Divorce and one spouse wanting to relocate: what's permitted?

23 posts in this topic

Hi. I am British, my wife is German and we live just outside Berlin. Unfortunately, she's threatening to leave me and take the kids with her and relocate back to the middle of nowhere in Saxony to be near her parents. I really hope we can work things out but if we separate, then is she just allowed move anywhere she wants within Germany? That would be a 3 and a half hour one way drive and it's not like I could pop around to pick them up on a friday and drop them back home so easily on a Sunday evening. 

 

Does anyone have any information on such a scenario? Any useful information would be greatly appreciated.

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I'm a bit confused, are you married to her at the moment, or are you both officially divorced?

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I am also confused, he says he is British but if you look at his profile he claims to be American.

 

Back on topic, I think she can threaten and do what she likes.

 

Maybe you should contact a lawyer.

 

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This just happened to a friend of ours. Do not let her move out with the kids. I do not care what your job is like. Get a lawyer immediately and get a custody arrangement in place for the trennungsjahr. If you let her move out with the kids, it sets a precedent for the court that will be taken into consideration, e.g., you were willing to do this then and not now.

 

Lawyer. Lawyer. Lawyer.

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Checking online sources, your wife is not breaking any law by moving elsewhere, even though both of you may have taken up the Sorgerecht for the kid.

You need a rechtsanwalt if you really want to fight this out.

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I think you have to be careful here. If there is a chance you can be together you should try to grasp it.

If you  involve lawyers then that could really freak her out. 

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23 minutes ago, Krusty the clown said:

We are married. What kind of lawyer should I look for. 

 

12 minutes ago, Erdmann said:

Checking online sources, your wife is not breaking any law by moving elsewhere, even though both of you may have taken up the Sorgerecht for the kid.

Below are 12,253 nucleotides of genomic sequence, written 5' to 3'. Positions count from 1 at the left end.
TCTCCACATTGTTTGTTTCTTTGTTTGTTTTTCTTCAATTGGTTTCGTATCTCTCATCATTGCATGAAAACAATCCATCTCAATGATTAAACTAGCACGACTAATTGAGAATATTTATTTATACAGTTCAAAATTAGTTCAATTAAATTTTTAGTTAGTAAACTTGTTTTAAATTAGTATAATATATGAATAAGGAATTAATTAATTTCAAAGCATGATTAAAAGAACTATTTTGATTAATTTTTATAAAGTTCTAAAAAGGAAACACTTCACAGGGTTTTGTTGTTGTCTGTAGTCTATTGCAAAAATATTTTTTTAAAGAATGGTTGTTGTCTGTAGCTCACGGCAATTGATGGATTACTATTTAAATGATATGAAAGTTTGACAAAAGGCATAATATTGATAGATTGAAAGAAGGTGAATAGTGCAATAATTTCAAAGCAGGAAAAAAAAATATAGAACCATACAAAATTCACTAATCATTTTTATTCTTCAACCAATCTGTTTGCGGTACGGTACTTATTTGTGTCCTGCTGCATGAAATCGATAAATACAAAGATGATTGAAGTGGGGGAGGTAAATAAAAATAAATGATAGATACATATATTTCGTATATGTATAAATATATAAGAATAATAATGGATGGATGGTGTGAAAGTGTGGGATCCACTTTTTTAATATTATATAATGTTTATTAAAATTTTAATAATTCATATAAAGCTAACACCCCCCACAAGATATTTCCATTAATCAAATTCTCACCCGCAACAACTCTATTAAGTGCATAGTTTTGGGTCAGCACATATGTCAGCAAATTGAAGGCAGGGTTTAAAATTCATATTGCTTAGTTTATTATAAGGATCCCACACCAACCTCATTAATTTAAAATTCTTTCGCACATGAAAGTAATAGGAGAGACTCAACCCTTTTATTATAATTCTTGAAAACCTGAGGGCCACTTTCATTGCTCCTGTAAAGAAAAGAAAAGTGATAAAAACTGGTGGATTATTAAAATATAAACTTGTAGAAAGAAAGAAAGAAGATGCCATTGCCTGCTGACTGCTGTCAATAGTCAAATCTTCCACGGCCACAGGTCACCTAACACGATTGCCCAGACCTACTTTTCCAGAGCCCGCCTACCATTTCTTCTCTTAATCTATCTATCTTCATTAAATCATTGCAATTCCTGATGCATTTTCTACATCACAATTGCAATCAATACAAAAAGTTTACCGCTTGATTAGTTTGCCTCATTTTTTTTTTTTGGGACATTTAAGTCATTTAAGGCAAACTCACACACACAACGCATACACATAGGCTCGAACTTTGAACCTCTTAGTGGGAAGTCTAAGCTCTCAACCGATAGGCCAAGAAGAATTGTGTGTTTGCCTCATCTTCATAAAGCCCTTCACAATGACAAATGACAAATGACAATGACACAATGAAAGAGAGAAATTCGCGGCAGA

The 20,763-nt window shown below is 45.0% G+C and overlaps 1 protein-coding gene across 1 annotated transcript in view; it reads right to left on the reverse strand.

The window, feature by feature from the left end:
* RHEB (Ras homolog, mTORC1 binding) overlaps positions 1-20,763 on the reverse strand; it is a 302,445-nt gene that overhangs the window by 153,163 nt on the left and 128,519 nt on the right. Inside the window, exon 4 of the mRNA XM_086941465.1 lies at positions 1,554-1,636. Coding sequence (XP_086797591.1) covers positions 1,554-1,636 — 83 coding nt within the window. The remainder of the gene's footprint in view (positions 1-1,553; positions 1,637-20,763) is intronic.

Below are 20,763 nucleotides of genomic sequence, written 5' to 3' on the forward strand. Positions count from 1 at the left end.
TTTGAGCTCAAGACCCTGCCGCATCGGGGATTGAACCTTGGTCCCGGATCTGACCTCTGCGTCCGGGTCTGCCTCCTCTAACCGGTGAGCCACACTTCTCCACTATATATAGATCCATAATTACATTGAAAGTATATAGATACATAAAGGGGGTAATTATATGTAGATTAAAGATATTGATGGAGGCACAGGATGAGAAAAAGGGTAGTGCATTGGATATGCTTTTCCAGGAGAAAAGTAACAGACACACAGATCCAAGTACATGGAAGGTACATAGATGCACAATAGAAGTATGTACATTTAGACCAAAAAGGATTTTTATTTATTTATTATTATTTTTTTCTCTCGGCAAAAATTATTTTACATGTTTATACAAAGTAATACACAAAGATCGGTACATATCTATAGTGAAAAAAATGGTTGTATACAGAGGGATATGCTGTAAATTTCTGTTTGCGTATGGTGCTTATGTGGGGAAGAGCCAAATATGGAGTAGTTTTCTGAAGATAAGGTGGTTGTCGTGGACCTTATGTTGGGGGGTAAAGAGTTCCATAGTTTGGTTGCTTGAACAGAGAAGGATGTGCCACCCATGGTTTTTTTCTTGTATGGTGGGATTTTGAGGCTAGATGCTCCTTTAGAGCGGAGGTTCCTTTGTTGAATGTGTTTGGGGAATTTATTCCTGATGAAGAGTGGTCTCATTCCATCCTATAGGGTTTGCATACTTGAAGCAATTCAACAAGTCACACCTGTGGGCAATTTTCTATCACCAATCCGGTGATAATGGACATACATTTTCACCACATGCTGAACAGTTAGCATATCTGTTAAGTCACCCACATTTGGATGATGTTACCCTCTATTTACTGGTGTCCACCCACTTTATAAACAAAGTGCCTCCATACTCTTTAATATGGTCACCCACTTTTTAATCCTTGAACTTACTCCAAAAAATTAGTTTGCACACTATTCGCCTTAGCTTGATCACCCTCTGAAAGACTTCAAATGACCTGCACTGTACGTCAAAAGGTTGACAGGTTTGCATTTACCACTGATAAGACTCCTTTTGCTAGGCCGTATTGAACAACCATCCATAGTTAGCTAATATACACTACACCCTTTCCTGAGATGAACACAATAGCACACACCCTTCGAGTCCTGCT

You need a rechtsanwalt if you really want to fight this out.

 

Sorry, my bad. You both are still together.

Then take up counselling or do something every normal couple does - talk it out.

 

Lawyer is last resort. Don't scare her with lawyers from the start.

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1 hour ago, Krusty the clown said:

We are married. What kind of lawyer should I look for. 

 

A divorce lawyer.

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4 hours ago, Krusty the clown said:

Hi. I am British, my wife is German and we live just outside Berlin. Unfortunately, she's threatening to leave me and take the kids with her and relocate back to the middle of nowhere in Saxony to be near her parents. I really hope we can work things out but if we separate, then is she just allowed move anywhere she wants within Germany? That would be a 3 and a half hour one way drive and it's not like I could pop around to pick them up on a friday and drop them back home so easily on a Sunday evening. 

 

Does anyone have any information on such a scenario? Any useful information would be greatly appreciated.

 

Get yourself a lawyer.  Once you have the custody issues clarified, I think it depends very much on the courts whether and how far they let her move with the kids (if she ends up getting custody).  I know of a case where a single mom wanted to move with her kids 300 km away because she wanted to be near her parents as well as she could get a job whereas she was living on benefits in the current town.  The father of one of her children put in a complaint and said that he would not be able to exercise his visitation rights of a couple of hours of supervised visits every 2 weeks if she moved that far away.  The courts agreed with him and told her that she can move no further than 100 km away.  

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8 hours ago, AlexTr said:

A divorce lawyer.

In German: Fachanwalt für Familienrecht

You might want to consider going for mediation together with your wife rather than turning to a lawyer in the first place.

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6 hours ago, LeonG said:

 The father of one of her children put in a complaint and said that he would not be able to exercise his visitation rights of a couple of hours of supervised visits every 2 weeks if she moved that far away.  The courts agreed with him and told her that she can move no further than 100 km away.